"Blow-Up" (1966) marked Antonioni's departure from Italy to "swinging London," where he dramatized the paradoxes of its nervous hip consciousness. The film's finale--a ball-less tennis match--became a reference point of 60s cinema. The success of "Blow-Up" (Antonioni won the National Society of Film Critics' Best Director award and was nominated for Oscars for Best Director and Best Screenplay) brought the director to California for "Zabriskie Point" (1970), an elegiac view of the intersection of materialism and hippiedom. "The Passenger" (1975) featured Jack Nicholson as an American reporter who adopts the identity of a deceased fellow guest in a North African hotel. The director's virtuoso use of Gaudi's architecture echoed the unresolved angles of the protagonist's world. Neither "Mystery of Oberwald" (1980) nor "Identification of a Woman" (1982) found distribution in the USA.

In 1985, Antonioni suffered a heart attack that left him partially paralyzed and over the next decade managed to produce only the eleven-minute documentary short, "Volcanoes and Carnival" (1992). However, with the encouragement of his wife Enrica and the financial backing provided by French producer Stephane Tchalgadjieff, Antonioni returned triumphantly with "Beyond the Clouds" (1995). German director Wim Wenders, who had become involved because Antonioni's precarious health made him uninsurable, shot the prologue, epilogue and linking shots between the four episodes comprising the movie and otherwise stayed out of the way, totally fascinated by Antonioni at work.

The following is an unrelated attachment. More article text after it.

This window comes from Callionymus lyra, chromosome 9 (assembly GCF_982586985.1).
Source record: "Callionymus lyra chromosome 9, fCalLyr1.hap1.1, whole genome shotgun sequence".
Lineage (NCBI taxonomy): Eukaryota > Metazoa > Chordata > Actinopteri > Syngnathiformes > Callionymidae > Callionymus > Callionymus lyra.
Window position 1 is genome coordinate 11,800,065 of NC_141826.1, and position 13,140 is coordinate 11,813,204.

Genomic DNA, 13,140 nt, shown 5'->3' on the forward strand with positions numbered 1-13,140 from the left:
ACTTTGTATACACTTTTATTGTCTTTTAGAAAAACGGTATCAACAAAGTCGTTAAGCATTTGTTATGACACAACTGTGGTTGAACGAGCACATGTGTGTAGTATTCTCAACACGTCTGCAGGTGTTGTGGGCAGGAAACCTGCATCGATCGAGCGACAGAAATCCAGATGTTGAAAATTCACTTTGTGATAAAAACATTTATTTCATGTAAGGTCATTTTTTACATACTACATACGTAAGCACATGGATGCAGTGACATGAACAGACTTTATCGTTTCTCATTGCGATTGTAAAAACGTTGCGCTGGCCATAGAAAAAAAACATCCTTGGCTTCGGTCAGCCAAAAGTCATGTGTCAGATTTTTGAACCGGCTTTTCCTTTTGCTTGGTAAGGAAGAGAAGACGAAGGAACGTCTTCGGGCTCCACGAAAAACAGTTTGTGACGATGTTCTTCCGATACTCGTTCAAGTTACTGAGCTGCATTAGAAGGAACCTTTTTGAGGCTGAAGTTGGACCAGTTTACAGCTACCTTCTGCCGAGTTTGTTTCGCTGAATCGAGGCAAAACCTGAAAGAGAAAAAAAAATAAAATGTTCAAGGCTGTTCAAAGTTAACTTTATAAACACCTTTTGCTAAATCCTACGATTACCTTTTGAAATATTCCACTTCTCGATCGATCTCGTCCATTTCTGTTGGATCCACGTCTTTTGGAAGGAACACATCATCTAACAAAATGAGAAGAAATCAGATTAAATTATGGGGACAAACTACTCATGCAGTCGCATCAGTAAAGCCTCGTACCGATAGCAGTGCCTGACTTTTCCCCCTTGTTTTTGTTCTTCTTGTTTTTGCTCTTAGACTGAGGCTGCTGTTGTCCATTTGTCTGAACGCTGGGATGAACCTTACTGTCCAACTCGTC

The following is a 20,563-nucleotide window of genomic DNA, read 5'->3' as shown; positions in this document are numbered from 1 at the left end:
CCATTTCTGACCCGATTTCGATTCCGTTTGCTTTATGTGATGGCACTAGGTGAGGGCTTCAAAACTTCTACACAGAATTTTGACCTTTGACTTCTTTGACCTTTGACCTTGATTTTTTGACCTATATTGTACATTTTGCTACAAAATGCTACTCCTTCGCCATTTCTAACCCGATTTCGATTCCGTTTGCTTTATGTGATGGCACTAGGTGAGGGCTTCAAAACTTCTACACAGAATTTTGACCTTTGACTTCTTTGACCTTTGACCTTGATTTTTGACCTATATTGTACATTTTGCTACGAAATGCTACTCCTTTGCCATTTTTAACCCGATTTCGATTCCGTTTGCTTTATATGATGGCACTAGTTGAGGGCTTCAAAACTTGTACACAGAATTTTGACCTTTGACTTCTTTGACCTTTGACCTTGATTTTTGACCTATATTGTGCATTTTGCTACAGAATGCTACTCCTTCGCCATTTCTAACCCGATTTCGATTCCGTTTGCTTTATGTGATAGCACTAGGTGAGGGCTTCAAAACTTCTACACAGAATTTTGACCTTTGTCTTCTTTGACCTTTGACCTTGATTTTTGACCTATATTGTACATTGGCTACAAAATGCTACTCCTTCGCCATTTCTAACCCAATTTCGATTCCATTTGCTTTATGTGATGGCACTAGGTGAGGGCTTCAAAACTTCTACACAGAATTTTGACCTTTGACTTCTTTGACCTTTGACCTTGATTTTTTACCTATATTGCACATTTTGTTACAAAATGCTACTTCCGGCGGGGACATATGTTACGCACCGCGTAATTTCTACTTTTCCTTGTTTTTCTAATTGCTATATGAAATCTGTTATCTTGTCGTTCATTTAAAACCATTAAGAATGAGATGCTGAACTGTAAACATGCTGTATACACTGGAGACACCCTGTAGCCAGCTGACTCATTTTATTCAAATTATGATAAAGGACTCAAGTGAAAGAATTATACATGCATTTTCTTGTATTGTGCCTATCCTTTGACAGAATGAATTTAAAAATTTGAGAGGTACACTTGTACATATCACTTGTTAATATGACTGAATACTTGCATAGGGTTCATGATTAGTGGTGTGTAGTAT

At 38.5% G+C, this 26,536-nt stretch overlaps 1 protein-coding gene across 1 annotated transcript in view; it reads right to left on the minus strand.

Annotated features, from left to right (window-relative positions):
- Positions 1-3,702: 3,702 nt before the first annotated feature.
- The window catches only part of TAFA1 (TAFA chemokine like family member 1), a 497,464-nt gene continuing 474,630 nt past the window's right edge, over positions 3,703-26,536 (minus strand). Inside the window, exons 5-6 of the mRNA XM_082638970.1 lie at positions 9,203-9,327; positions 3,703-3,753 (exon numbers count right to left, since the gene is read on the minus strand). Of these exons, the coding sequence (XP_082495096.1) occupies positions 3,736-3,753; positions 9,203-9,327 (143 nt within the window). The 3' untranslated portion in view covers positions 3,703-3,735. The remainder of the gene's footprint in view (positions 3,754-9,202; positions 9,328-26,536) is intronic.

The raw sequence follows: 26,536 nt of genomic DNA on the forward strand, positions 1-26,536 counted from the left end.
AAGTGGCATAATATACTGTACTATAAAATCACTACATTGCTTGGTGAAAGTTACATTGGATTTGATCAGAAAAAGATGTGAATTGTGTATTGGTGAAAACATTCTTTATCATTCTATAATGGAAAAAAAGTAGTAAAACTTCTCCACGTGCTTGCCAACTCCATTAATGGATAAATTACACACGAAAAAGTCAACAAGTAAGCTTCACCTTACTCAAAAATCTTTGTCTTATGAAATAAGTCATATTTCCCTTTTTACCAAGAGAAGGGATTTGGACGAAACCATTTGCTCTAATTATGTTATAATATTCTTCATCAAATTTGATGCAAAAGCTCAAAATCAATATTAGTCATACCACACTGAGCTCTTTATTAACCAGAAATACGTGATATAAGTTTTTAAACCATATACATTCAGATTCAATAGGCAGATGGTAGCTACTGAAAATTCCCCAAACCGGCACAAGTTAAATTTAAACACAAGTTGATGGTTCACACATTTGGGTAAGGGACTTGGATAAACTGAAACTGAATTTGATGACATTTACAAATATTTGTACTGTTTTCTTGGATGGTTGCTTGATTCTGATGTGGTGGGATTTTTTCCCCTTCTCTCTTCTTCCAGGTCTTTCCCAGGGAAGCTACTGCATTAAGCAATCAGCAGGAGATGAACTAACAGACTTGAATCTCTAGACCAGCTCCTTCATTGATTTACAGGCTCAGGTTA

Based on stories in Antonioni's book "That Bowling Alley on the Tiber: Tales of a Director" (1985), "Beyond the Clouds" proved a brilliantly unified movie on par with the director's best work, evoking such familiar themes as alienation in the modern world while also exploring a religiosity not previously found in his films. Employing his signature fluency of camera movement and shots sustained much longer than the norm in the creation of an impeccable visual composition, "Beyond the Clouds" demonstrated that the old master had lost none of his technical expertise and was in fact still growing artistically at the age of 83. His wife chronicled the experience and edited her nearly 85 hours of film into a 52-minute documentary titled "For Me, to Make a Film Is to Live" (1995). The director was presented with an honorary Academy Award for lifetime achievement at the 1995 ceremony.

Filmography

 

Director (Feature Film)

Eros (2004)
Director ("The Dangerous Thread Of Things")
Beyond the Clouds (1995)